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Stampeding Past the Self-Employed

posted by Bob Lawless

Will Congress just cut it out? Now, their inept drafting coupled with pandering to the religious right threatens the ability of the self-employed to fund chapter 13 plans. I thought we were supposed to like small business? As Melissa Jacoby reports, the Senate recently passed S. 4044 to protect charitable giving in bankruptcy. This bill comes on the heels of a bankruptcy court decision (In re Diagostino) where the bankruptcy court ruled that the 2005 bankruptcy amendments prevented above-median income chapter 13 debtors from making charitable contributions.

The need for congressional action is slim at best. It's a decision from one bankruptcy court that arguably misreads the statute (see a previous post). Bankruptcy court decisions don't create binding precedent, even for other judges in the same district. Senators Grassley, Hatch, and Sessions wrote a letter to the Executive of Office of U.S. Trustee's asking it to adopt a different rule as a matter of administrative enforcement. The political forces that have arrayed to attack this bankruptcy court decision are roughly the same coalition that sold a story about a bankruptcy system that was so rife with irresponsible debtors that it needed a major overhaul in 2005. Apparently, it's OK to stiff your creditors so long as you give that money to your church. In the stampede to pay obeisance to the religious right, the Senate has missed the fact that its actions could make it impossible for some self-employed debtors to fund chapter 13 plans.

To understand why this is so, one needs to understand the structure of chapter 13. Generally stated, a debtor must devote all of his or her disposable income to payments under the chapter 13 plan. Before the 2005 amendments, disposable income was income "not reasonably necessary to be expended" for (A)(i) maintenance or support of the debtor or the debtor's dependents (including alimony and child support), (A)(ii) for charitable contributions not to exceed 15% of income, and (B) for the payment  of expenditures necessary for the continuation, preservation, and operation of a business. (I have used the nomenclature of the statute, section 1325, to label the expenses.) The 2005 amendments stated that for above-median income debtors amounts reasonably necessary to be expended had to be calculated under "section 707(b)(2)," the complex means test that determines eligibility for chapter 7 and that refers to IRS guidelines to determine expenses. The Diagostino court reasoned that, because the IRS guidelines do not refer to charitable contributions, above-median income debtors may not deduct charitable contributions in calculating the income they have to devote to a chapter 13 plan.

The Senate bill would add just a few words to the requirements of the means test: "except as provided in subparagraph (A)(ii)." That would clearly allow above-median income debtors to make charitable contributions. Elsewhere, the means test clearly allows above-median income debtors to deduct amounts necessary for the support of the debtor and dependents, including alimony and child support. What clearly would not be allowed is item (B) in the list--expenditures for the continuation, preservation, and operation of a business. Moreover, there is a well known principle of statutory interpretation that when Congress expressly acts to include some things, it is an exclusion of other things.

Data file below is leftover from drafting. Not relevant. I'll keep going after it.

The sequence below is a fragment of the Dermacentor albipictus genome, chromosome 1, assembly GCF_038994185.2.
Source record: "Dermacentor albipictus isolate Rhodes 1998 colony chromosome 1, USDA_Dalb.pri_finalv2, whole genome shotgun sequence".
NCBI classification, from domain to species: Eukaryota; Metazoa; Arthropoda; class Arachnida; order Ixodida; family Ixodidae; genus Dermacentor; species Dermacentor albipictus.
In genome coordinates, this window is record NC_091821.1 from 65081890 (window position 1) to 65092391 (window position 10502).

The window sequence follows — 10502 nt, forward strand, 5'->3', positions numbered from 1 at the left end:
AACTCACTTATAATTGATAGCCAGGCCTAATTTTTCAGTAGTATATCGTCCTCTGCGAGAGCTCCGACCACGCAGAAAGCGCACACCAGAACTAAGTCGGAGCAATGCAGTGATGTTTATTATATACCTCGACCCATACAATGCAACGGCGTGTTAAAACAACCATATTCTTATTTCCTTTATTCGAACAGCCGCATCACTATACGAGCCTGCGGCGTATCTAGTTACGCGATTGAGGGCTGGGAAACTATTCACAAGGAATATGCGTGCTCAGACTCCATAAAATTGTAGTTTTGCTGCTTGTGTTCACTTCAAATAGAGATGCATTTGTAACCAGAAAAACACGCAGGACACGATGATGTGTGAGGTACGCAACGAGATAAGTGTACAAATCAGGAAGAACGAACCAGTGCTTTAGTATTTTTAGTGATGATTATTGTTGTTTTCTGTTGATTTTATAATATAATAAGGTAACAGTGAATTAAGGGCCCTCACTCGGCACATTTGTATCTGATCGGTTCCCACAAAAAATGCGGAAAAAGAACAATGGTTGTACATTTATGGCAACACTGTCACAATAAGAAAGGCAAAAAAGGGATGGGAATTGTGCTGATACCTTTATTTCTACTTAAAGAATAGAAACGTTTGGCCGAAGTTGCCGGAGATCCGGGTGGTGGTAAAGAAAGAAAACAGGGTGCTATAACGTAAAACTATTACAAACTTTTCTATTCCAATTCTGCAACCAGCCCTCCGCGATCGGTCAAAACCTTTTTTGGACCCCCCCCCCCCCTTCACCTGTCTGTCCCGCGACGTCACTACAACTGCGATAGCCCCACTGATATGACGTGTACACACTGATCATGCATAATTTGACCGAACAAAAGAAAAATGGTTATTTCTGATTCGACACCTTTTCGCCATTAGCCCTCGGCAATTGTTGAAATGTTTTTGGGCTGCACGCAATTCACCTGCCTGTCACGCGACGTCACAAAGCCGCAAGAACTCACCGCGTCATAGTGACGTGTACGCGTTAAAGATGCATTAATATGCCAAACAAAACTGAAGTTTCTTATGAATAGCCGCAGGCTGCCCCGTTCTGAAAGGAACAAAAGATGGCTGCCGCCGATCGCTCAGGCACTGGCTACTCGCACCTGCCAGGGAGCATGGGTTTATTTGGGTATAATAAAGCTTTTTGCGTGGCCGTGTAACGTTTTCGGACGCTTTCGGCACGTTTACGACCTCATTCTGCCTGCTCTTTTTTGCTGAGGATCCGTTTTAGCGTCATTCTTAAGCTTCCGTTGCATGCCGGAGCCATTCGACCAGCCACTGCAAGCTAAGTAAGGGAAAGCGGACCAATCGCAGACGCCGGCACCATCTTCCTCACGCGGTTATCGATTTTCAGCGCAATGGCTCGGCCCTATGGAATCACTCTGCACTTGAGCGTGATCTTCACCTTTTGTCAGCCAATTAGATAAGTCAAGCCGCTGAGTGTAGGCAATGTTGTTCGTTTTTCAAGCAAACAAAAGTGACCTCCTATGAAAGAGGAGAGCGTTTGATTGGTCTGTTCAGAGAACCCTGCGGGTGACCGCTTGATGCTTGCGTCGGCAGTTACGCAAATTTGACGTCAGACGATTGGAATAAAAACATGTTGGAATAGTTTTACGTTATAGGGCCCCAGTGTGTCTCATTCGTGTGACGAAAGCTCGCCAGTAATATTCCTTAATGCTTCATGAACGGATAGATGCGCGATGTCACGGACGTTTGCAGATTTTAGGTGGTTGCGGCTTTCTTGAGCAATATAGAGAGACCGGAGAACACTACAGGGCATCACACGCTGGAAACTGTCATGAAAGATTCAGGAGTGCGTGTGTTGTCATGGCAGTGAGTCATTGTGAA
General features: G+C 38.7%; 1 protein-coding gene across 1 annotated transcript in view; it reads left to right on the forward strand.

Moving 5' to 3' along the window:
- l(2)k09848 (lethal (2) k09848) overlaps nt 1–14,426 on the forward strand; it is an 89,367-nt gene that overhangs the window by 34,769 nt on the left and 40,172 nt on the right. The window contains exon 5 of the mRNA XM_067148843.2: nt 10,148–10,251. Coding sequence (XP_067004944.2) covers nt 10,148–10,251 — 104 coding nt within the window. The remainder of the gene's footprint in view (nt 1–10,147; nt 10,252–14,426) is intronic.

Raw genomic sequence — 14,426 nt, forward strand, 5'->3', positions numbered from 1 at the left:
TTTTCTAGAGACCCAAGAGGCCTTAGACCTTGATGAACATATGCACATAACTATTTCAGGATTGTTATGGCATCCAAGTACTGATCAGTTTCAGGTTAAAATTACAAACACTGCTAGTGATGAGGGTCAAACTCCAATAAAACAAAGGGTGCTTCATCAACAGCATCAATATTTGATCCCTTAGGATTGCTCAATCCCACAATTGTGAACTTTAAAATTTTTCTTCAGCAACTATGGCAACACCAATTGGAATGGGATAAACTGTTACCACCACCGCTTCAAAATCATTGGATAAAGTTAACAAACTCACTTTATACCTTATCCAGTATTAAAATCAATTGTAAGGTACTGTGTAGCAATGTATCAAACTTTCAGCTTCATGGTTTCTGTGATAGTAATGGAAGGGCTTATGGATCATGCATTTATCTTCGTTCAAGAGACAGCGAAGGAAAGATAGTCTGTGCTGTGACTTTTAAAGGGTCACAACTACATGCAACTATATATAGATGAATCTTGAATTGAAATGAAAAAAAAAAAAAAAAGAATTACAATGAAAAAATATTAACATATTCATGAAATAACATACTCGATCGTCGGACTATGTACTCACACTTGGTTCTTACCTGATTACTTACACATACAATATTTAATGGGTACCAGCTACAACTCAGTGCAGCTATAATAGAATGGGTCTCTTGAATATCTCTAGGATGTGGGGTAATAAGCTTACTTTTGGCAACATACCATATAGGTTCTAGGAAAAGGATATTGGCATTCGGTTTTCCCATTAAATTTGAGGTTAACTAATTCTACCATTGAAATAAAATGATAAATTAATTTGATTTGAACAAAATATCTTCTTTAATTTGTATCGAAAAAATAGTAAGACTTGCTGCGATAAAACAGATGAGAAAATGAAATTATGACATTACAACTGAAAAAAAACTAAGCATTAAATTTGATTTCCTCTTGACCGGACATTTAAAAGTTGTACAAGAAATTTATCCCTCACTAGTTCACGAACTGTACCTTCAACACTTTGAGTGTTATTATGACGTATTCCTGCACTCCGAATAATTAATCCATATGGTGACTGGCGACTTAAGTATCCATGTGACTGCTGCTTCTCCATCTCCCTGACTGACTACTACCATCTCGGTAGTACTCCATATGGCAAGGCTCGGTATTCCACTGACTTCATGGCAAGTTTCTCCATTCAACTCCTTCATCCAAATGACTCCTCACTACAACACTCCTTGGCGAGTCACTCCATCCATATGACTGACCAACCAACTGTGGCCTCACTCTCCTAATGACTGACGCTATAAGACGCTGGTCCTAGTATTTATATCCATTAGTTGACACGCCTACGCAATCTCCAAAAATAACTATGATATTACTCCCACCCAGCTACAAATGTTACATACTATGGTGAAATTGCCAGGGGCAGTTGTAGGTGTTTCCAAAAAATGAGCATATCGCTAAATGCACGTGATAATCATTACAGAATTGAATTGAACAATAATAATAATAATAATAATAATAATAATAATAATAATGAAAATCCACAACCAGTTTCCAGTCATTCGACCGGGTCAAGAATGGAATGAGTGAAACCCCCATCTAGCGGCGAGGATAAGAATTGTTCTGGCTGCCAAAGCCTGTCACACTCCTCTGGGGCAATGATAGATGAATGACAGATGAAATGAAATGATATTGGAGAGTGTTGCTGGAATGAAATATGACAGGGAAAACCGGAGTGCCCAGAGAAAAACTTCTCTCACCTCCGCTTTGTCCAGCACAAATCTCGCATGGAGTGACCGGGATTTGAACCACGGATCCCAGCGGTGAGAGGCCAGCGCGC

Undoubtedly, some will offer reasons why a court should not reach this outcome. For the record, I don't think the statute compelled the decision reached by the Diagostino court (as I explained previously), but that is not the point here. Why create statutory pitfalls in the first place? If the statute passes in its present form, I would hope that bankruptcy courts would adapt and perhaps interpret the Code to allow the expenditure of ordinary business expenses but not extraordinary ones. In calculating "income," a court could interpret that as net of expenses for a self-employed individual (although such an interpretation makes the language quoted above unnecessary and surplusage in the statute). Rather than doing another slopply drafting job and relying on the courts to fix it, the Senate would be better off not to place any hurdles in the way of a small business owner reorganizing through chapter 13

As of this writing, there are no reports of any action in the House on this bill, and I hope it stays that way. If the bill does move forward, it needs to fix this problem. Congress' clumsy attempts at amending the bankruptcy laws have ceased to be amusing.

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  • As a public service, the University of Illinois College of Law operates Bankr-L, an e-mail list on which bankruptcy professionals can exchange information. Bankr-L is administered by one of the Credit Slips bloggers, Professor Robert M. Lawless of the University of Illinois. Although Bankr-L is a free service, membership is limited only to persons with a professional connection to the bankruptcy field (e.g., lawyer, accountant, academic, judge). To request a subscription on Bankr-L, click here to visit the page for the list and then click on the link for "Subscribe." After completing the information there, please also send an e-mail to Professor Lawless (rlawless@illinois.edu) with a short description of your professional connection to bankruptcy. A link to a URL with a professional bio or other identifying information would be great.

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